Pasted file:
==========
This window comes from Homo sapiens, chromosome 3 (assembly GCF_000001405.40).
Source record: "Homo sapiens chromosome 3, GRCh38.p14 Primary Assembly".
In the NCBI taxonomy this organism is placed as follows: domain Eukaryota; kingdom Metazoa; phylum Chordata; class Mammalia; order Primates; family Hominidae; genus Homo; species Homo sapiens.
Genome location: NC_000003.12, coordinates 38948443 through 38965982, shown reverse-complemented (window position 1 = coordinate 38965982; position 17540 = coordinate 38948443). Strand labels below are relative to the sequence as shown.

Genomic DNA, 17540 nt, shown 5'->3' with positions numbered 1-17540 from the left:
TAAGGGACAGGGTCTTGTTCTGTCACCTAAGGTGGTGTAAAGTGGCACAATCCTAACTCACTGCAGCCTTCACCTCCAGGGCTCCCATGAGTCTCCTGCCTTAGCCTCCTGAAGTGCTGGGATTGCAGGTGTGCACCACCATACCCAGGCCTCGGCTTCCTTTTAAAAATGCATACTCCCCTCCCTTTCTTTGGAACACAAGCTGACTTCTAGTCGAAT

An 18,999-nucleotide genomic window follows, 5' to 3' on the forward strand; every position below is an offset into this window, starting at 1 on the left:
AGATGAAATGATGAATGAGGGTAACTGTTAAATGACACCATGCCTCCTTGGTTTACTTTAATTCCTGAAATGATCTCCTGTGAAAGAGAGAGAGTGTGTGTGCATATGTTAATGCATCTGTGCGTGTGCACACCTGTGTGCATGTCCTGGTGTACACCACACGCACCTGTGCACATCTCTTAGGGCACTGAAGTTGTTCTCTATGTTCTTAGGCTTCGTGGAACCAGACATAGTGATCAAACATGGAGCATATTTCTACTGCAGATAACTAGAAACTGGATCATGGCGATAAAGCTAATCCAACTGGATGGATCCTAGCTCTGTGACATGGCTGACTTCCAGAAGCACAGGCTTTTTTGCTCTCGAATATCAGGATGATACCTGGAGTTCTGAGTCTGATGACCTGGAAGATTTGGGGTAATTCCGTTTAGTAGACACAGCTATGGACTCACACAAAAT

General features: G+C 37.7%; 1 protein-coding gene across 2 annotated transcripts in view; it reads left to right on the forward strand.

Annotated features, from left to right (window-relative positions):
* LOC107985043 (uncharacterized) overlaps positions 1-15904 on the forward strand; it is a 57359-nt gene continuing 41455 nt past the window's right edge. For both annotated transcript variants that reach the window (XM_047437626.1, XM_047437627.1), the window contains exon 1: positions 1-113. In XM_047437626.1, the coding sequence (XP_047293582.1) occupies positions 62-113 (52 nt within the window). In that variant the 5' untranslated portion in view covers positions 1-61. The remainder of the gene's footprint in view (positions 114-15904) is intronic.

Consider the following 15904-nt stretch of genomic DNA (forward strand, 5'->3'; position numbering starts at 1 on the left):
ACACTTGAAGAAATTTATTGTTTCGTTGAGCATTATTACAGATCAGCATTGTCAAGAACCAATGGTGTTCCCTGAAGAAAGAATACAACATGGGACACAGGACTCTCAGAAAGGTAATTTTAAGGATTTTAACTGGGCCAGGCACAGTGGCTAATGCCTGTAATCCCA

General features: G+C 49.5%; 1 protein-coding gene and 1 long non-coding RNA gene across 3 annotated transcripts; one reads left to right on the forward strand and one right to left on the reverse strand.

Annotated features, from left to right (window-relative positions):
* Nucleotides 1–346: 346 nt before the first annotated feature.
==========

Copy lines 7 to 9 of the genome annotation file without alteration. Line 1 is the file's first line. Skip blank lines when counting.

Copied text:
An 18,999-nucleotide genomic window follows, 5' to 3' on the forward strand; every position below is an offset into this window, starting at 1 on the left:
AGATGAAATGATGAATGAGGGTAACTGTTAAATGACACCATGCCTCCTTGGTTTACTTTAATTCCTGAAATGATCTCCTGTGAAAGAGAGAGAGTGTGTGTGCATATGTTAATGCATCTGTGCGTGTGCACACCTGTGTGCATGTCCTGGTGTACACCACACGCACCTGTGCACATCTCTTAGGGCACTGAAGTTGTTCTCTATGTTCTTAGGCTTCGTGGAACCAGACATAGTGATCAAACATGGAGCATATTTCTACTGCAGATAACTAGAAACTGGATCATGGCGATAAAGCTAATCCAACTGGATGGATCCTAGCTCTGTGACATGGCTGACTTCCAGAAGCACAGGCTTTTTTGCTCTCGAATATCAGGATGATACCTGGAGTTCTGAGTCTGATGACCTGGAAGATTTGGGGTAATTCCGTTTAGTAGACACAGCTATGGACTCACACAAAAT

General features: G+C 37.7%; 1 protein-coding gene across 2 annotated transcripts in view; it reads left to right on the forward strand.